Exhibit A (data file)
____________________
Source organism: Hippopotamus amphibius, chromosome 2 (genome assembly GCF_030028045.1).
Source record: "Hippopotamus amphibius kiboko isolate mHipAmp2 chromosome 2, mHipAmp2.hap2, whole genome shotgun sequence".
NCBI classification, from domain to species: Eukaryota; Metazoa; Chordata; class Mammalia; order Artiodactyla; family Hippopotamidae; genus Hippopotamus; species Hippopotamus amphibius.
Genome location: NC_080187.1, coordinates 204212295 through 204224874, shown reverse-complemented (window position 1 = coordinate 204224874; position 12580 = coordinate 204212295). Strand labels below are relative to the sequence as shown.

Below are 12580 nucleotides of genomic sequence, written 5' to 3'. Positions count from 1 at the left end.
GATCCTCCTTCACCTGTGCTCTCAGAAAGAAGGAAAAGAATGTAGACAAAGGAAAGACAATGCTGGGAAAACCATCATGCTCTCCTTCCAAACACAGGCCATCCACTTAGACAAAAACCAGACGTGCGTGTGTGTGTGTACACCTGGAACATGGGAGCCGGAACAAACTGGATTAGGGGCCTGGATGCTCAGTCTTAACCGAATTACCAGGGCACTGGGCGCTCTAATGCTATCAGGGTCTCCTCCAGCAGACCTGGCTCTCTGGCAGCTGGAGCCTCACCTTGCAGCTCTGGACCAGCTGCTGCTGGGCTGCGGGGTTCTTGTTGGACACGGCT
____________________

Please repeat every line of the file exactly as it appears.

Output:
Source organism: Hippopotamus amphibius, chromosome 2 (genome assembly GCF_030028045.1).
Source record: "Hippopotamus amphibius kiboko isolate mHipAmp2 chromosome 2, mHipAmp2.hap2, whole genome shotgun sequence".
NCBI classification, from domain to species: Eukaryota; Metazoa; Chordata; class Mammalia; order Artiodactyla; family Hippopotamidae; genus Hippopotamus; species Hippopotamus amphibius.
Genome location: NC_080187.1, coordinates 204212295 through 204224874, shown reverse-complemented (window position 1 = coordinate 204224874; position 12580 = coordinate 204212295). Strand labels below are relative to the sequence as shown.

Below are 12580 nucleotides of genomic sequence, written 5' to 3'. Positions count from 1 at the left end.
GATCCTCCTTCACCTGTGCTCTCAGAAAGAAGGAAAAGAATGTAGACAAAGGAAAGACAATGCTGGGAAAACCATCATGCTCTCCTTCCAAACACAGGCCATCCACTTAGACAAAAACCAGACGTGCGTGTGTGTGTGTACACCTGGAACATGGGAGCCGGAACAAACTGGATTAGGGGCCTGGATGCTCAGTCTTAACCGAATTACCAGGGCACTGGGCGCTCTAATGCTATCAGGGTCTCCTCCAGCAGACCTGGCTCTCTGGCAGCTGGAGCCTCACCTTGCAGCTCTGGACCAGCTGCTGCTGGGCTGCGGGGTTCTTGTTGGACACGGCT